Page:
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Sunday, August 11, 2013

TROUBLE IN PARADISE PT2

The General Court (the legislature of Massachusetts) was not amused by the reaction
of the citizens of the towns that had presented petitions in support of Robert Pike, and
did what governing bodies in America have often done in sticky situations: they
appointed a committee to investigate why people had signed the petition. Among
those appointees was my ancestor, William Gerrish. I think the report submitted
about the signers from Newbury reflects his prickly temper. It also produced an
amusing and terse encounter with another of my ancestors, John Emery.



Again, the story is from John James Currier's History of Newbury Vol.1 pp163-4
My ancestors' names are in red:

"This petition, with several other petitions from neighboring towns, was presented
to the General Court at a session held May 14, 1654. The deputies as well as the
magistrates were evidently disturbed and irritated by this unexpected display of
friendship for Lieut. Robert Pike, and promptly appointed a committee of investigation.

In answer to the petiCon of Hampton, Salisbury, Newbery, Haverill & Andover, subscribed by severall in each toune, this Court cannot but deeply resent that so 
many psons of seuerall tounes, condiCons & relations, should combine together 
to psent such an vnjust & vnreasonable request as the revoaking the sentance past 
the last Court, agt Left Robe Pike & the restoring of him to his former libertie, 
wthout any peticon of his oune, or least acknowledgment of his great offence, fully
proved against him,  which was no lesse then defaming this Court, and charging them
with breach of oath  &c wch the peticoners call some words lett fall by occasion. 
The court doth therefore order in this extraordinary case, that Mr Bradstreet for 
Hauerill & Andover, Capt  Wiggins for Hampton, Capt Gerrish & Nicho Noies for Newbery, & Mr Winsly & Mr Bradbury for Salisbury, shall & heereby are appointed Comisioners to call at a time as they shall think meete & require a reason of theire 
vnjust request & how they came to be induced to subscribe the sd peticon & so make theire retourne to the next sessions, that the Court may consider how to pceed farther therein."

In October, 1654, Capt. William Gerrish and Nicholas Noyes reported to the General Court the reasons given for signing the petition by the men of Newbury: —

Francis Plummer and Robert Morse say the reason is because he is a useful man, and thought they might petition without offence. It was in the liberty of the Court to accept 
it or reject it and . . . they could not see they had done amiss in petitioning.

John Bishop being desired to go into the meeting house to explain .. . about the petition he said he could not stay, but the constable said he must. He came into the house before us; said, would the General Court have the reasons, they are in the petition, and that was all he would say, and so turned his back and away he went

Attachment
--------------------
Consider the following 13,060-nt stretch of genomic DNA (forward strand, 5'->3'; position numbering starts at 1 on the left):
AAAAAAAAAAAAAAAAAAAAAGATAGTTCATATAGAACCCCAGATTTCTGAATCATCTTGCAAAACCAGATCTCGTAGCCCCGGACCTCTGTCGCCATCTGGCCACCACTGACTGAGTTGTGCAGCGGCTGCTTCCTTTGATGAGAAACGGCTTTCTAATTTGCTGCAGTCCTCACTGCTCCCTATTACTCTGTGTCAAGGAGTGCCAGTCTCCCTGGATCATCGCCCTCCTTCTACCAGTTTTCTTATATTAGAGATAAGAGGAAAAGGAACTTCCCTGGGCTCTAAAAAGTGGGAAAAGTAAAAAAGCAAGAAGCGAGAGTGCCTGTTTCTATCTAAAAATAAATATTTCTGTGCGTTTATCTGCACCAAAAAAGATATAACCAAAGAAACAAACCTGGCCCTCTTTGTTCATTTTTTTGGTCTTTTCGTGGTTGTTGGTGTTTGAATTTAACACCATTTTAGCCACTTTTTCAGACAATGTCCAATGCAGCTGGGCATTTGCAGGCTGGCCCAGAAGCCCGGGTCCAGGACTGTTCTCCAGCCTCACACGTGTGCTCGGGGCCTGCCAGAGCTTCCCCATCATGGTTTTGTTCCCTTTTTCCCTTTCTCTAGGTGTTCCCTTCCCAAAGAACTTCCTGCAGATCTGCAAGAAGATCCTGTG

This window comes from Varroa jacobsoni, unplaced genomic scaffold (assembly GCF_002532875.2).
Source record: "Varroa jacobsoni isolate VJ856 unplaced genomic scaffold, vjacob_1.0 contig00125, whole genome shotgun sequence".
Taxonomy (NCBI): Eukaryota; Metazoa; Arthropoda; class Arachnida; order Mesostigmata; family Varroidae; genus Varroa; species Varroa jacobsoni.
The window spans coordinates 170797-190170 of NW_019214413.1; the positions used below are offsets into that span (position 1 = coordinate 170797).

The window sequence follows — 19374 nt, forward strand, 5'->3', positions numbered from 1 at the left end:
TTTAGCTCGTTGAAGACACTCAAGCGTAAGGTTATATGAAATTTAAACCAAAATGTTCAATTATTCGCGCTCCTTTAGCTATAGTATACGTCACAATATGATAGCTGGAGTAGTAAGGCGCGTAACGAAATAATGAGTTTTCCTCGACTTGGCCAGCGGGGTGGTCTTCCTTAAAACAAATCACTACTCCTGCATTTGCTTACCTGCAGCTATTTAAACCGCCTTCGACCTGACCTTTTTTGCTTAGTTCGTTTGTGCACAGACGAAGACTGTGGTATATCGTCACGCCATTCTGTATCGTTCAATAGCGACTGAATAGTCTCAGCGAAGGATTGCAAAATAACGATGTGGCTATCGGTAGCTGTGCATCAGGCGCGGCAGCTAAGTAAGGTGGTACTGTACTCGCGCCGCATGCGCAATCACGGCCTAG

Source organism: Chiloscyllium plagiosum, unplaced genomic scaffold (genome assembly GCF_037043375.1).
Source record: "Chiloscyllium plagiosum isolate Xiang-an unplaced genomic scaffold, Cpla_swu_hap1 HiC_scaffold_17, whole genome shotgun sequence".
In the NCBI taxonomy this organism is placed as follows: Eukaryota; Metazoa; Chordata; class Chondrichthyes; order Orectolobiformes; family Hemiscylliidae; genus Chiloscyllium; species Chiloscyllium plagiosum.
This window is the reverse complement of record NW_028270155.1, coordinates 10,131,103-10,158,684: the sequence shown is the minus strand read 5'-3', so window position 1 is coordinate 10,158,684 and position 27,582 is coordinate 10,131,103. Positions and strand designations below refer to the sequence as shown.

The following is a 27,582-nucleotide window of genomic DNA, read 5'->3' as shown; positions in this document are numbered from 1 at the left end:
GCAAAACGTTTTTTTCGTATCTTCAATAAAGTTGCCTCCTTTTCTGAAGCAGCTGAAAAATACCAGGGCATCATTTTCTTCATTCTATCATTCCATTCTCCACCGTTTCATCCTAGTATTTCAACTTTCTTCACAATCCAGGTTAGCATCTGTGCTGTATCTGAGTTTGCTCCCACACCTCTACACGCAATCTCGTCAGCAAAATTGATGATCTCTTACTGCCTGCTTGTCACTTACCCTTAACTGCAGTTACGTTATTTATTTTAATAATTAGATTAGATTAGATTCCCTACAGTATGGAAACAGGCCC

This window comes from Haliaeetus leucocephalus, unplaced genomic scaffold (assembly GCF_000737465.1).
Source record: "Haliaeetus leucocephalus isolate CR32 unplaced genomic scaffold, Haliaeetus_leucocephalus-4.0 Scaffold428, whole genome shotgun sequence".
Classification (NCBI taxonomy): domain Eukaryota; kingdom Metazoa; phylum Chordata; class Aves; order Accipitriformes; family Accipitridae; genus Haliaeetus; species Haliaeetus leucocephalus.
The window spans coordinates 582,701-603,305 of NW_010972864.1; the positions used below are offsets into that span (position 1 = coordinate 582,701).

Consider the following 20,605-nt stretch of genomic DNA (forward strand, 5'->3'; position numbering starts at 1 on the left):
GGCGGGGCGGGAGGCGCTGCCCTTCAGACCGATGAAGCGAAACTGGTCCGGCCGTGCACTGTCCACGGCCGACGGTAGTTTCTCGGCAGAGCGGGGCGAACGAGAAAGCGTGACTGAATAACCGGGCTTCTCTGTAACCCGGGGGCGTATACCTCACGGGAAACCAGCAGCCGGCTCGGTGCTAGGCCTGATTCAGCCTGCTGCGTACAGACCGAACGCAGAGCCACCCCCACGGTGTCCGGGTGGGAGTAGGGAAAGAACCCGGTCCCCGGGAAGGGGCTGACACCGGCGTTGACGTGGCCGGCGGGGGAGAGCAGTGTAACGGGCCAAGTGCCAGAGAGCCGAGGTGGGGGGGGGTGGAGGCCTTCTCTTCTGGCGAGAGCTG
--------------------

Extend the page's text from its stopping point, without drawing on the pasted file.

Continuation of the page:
Benjamin Swett saith every free subject hath liberty to petition for any that had been 

in esteem, without offence to any.

John Emery demanded our Commission and the sight of the petition, and then would answer. Being produced, he answered we had no power to demand who brought him the petition; and hearing John Bond make answer, told him he was a wise man in a bold, flouting manner. His carriage we conceive was (insulting). f

Others said they were friends of Robert Pike and out of respect for him they petioned for his release, while others confessed that they were ignorant of the words spoken by him & sentence imposed upon him by the Gen. Court and intended no offence to that 

honorable body in asking for his release.

After a careful examination of the answers returned by the men from Newbury and
other towns in the vicinity, the General Court ordered November 1, 1654, the petitioners whose answers were not satisfactory to appear at the county court and give bonds in
the sum of ten pounds to answer for their several offences. The names of the Newbury
men "to be summoned by warrant from the dark of the court" were: "Jno Emery, Sen
Jno Hull, Jno Bishop, Benjamin Swett, Daniell Thirston, Jun. Joseph Plomer, 
Daniell Cheny, Jno Wilcott." Ŧ

*Massachustts Colony Records, vol. Iv., part I., p. 104.
t Massachusetts Archives, vol. K., p. 299. "The New Puritan," pp. 44 and 45.
I Massachusetts Colony Records, vol. K., part I., p. sic."

I can imagine the scene between my two ancestors: John Emery giving his terse
answers to the questions and William Gerrish bristling at his "insulting" attitude.

I also need to see if I can find the petitions from the other towns to see if there
are others of my ancestors in the list of signees.

To be continued.

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